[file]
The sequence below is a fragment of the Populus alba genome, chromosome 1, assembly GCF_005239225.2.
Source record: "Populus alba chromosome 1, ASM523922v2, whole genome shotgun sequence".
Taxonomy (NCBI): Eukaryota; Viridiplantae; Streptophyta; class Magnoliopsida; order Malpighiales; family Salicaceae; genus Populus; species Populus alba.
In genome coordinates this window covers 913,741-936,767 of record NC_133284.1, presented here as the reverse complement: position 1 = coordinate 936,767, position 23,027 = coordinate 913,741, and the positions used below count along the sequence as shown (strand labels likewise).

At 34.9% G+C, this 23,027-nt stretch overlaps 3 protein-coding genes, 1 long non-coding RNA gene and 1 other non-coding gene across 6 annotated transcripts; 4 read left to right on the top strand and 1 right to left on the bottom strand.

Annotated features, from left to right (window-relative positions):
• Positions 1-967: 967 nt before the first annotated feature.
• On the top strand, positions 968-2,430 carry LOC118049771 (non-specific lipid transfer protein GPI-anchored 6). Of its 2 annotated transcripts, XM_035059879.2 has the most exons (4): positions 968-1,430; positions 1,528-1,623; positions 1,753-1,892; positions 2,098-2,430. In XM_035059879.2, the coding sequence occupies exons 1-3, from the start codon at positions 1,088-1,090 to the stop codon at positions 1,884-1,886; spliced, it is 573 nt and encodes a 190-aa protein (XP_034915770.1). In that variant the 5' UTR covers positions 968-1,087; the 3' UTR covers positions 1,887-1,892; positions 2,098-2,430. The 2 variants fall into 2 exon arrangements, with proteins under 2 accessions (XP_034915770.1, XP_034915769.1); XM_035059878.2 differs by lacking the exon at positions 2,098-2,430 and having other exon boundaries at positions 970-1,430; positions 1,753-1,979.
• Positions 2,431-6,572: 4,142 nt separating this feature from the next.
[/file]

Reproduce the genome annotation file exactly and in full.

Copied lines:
The sequence below is a fragment of the Populus alba genome, chromosome 1, assembly GCF_005239225.2.
Source record: "Populus alba chromosome 1, ASM523922v2, whole genome shotgun sequence".
Taxonomy (NCBI): Eukaryota; Viridiplantae; Streptophyta; class Magnoliopsida; order Malpighiales; family Salicaceae; genus Populus; species Populus alba.
In genome coordinates this window covers 913,741-936,767 of record NC_133284.1, presented here as the reverse complement: position 1 = coordinate 936,767, position 23,027 = coordinate 913,741, and the positions used below count along the sequence as shown (strand labels likewise).

At 34.9% G+C, this 23,027-nt stretch overlaps 3 protein-coding genes, 1 long non-coding RNA gene and 1 other non-coding gene across 6 annotated transcripts; 4 read left to right on the top strand and 1 right to left on the bottom strand.

Annotated features, from left to right (window-relative positions):
• Positions 1-967: 967 nt before the first annotated feature.
• On the top strand, positions 968-2,430 carry LOC118049771 (non-specific lipid transfer protein GPI-anchored 6). Of its 2 annotated transcripts, XM_035059879.2 has the most exons (4): positions 968-1,430; positions 1,528-1,623; positions 1,753-1,892; positions 2,098-2,430. In XM_035059879.2, the coding sequence occupies exons 1-3, from the start codon at positions 1,088-1,090 to the stop codon at positions 1,884-1,886; spliced, it is 573 nt and encodes a 190-aa protein (XP_034915770.1). In that variant the 5' UTR covers positions 968-1,087; the 3' UTR covers positions 1,887-1,892; positions 2,098-2,430. The 2 variants fall into 2 exon arrangements, with proteins under 2 accessions (XP_034915770.1, XP_034915769.1); XM_035059878.2 differs by lacking the exon at positions 2,098-2,430 and having other exon boundaries at positions 970-1,430; positions 1,753-1,979.
• Positions 2,431-6,572: 4,142 nt separating this feature from the next.